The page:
And that needs prayer, I can only do that, with the love and grace of God flowing through me, without that I would condemn them and when they suffer I would say "It serves them right."

8.      Now a story, a very Christian story, very much a Jesus Story, but not from our Christian Faith, rather from Zen Buddhism.

         When Bankei held his seclusion weeks of contemplation and meditation pupils from many parts of Japan came to attend.  During one of these gatherings a pupil was caught stealing.  The matter was reported to Bankei with the request that the culprit be expelled.  Bankei ignored the request.  Later the pupil was caught again in a similar act and again Bankei disregarded the matter.  This angered the other pupils, who drew up a petition, asking for the dismissal of the their brother, stating that otherwise they would all leave in one body. When Bankei had read the petition he called everyone before him, "You are wise brothers," he told them, "you know what is right and you know what is wrong.  You may go somewhere else to study if you wish, but this poor brother does not even know right from wrong.  Who will teach him if I do not?  I am going to keep him here even if all the rest of you leave."  A torrent of tears cleansed the face of the brother who had stolen, and all the desire to steal had vanished from him."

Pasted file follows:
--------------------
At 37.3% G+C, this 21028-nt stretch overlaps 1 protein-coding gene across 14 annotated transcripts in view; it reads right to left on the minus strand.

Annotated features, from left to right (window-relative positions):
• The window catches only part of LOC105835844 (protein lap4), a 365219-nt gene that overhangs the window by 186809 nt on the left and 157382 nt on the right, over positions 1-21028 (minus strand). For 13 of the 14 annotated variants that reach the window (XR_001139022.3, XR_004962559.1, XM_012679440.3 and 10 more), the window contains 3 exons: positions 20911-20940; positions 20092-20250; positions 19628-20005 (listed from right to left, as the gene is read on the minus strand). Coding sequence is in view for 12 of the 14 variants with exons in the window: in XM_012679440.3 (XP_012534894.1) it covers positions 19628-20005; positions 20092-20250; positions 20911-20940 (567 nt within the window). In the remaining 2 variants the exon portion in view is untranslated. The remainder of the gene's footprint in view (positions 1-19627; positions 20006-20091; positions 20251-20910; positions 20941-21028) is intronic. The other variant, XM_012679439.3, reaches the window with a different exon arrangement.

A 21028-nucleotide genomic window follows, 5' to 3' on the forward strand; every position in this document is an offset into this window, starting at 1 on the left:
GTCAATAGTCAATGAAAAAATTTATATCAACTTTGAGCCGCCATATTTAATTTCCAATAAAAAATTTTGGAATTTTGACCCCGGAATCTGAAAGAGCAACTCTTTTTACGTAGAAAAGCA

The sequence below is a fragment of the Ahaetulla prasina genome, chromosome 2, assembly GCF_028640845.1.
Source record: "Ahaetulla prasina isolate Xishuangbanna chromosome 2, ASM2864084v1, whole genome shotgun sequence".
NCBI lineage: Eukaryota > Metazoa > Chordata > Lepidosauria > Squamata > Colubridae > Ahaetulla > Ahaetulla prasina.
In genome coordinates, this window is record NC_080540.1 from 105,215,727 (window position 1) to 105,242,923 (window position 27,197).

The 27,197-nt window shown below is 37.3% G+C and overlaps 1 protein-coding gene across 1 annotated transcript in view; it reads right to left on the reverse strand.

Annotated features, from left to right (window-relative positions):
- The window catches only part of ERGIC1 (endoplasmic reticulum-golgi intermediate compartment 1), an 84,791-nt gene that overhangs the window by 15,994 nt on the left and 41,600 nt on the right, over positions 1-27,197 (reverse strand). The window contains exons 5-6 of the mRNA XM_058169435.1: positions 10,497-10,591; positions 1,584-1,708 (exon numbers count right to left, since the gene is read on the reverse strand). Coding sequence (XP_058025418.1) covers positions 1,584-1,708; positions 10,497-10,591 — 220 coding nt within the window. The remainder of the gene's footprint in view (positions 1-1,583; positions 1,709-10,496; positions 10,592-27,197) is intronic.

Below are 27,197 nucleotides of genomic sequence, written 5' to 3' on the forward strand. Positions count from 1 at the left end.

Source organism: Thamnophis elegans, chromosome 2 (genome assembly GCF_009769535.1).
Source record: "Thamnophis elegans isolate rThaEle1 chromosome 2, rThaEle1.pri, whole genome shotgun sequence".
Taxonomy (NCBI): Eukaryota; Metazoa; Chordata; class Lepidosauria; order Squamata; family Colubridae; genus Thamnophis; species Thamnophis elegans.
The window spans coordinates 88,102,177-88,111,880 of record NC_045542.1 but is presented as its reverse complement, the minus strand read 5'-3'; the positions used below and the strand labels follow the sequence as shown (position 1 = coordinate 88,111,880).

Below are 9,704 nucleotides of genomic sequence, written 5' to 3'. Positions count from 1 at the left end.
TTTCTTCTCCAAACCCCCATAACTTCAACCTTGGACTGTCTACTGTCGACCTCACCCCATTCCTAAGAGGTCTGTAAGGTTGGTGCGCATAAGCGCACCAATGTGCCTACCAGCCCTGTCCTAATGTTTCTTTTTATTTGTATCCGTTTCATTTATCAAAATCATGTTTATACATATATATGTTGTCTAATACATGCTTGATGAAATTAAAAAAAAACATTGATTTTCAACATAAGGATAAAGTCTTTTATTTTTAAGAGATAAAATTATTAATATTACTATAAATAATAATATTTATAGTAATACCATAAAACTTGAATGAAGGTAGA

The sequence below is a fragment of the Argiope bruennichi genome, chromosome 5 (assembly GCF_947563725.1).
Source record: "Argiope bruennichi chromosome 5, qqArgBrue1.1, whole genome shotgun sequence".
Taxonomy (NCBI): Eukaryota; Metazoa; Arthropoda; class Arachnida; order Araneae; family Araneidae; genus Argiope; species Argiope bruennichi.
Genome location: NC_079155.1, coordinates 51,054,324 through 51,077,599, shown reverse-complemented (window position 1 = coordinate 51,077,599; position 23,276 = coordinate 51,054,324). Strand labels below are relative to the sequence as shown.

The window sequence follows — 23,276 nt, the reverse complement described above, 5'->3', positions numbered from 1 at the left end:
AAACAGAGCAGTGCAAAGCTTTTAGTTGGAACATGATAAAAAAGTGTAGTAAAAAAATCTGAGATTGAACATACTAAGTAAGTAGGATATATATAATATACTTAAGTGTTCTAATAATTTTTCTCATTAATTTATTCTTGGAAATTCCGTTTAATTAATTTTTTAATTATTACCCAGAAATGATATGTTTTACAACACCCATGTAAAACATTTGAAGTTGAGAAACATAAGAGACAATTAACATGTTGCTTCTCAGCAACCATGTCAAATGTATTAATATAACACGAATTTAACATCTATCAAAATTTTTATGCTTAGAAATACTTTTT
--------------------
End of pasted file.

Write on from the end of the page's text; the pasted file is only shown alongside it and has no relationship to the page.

Zen Buddhism may have us forgive twice.  The disciples of Jesus reckoned on 7 times, Jesus actually told them 70 X 7.  And on the cross he did promise the dying thief paradise tomorrow, NOT after 25 years in limbo!

9.      I suggest we should adopt our Methodist Christian roots.  C.W. writes ‘Outcasts of men to you I call, harlots and publicans and thieves! He spreads his arms to embrace you all; sinners alone his grace receives." AND ‘Jesus I fain would find thy zeal for God in me, thy yearning pity for mankind thy burning charity'.   Love, Grace and Justice outflows from God to all, and as good Methodists it should be out-flowing from us to all.  Finding God's Burning Charity in us, requires much prayer, letting that burning charity flow through us and out of us also requires much prayer.